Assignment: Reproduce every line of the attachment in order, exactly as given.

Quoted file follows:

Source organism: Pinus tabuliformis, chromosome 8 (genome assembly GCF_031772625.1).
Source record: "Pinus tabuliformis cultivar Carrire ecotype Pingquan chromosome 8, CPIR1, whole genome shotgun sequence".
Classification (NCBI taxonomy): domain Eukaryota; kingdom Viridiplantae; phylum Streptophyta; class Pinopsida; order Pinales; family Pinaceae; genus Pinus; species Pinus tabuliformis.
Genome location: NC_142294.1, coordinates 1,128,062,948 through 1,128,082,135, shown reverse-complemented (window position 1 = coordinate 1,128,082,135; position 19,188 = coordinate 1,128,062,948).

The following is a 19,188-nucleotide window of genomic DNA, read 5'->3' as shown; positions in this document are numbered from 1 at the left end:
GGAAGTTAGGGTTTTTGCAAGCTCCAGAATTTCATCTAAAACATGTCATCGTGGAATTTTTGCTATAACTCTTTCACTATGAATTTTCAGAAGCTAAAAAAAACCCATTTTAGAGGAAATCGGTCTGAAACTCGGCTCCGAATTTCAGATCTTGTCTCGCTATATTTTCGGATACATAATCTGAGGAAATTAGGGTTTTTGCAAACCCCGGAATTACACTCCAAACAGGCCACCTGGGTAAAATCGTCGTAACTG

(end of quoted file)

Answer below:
Source organism: Pinus tabuliformis, chromosome 8 (genome assembly GCF_031772625.1).
Source record: "Pinus tabuliformis cultivar Carrire ecotype Pingquan chromosome 8, CPIR1, whole genome shotgun sequence".
Classification (NCBI taxonomy): domain Eukaryota; kingdom Viridiplantae; phylum Streptophyta; class Pinopsida; order Pinales; family Pinaceae; genus Pinus; species Pinus tabuliformis.
Genome location: NC_142294.1, coordinates 1,128,062,948 through 1,128,082,135, shown reverse-complemented (window position 1 = coordinate 1,128,082,135; position 19,188 = coordinate 1,128,062,948).

The following is a 19,188-nucleotide window of genomic DNA, read 5'->3' as shown; positions in this document are numbered from 1 at the left end:
GGAAGTTAGGGTTTTTGCAAGCTCCAGAATTTCATCTAAAACATGTCATCGTGGAATTTTTGCTATAACTCTTTCACTATGAATTTTCAGAAGCTAAAAAAAACCCATTTTAGAGGAAATCGGTCTGAAACTCGGCTCCGAATTTCAGATCTTGTCTCGCTATATTTTCGGATACATAATCTGAGGAAATTAGGGTTTTTGCAAACCCCGGAATTACACTCCAAACAGGCCACCTGGGTAAAATCGTCGTAACTG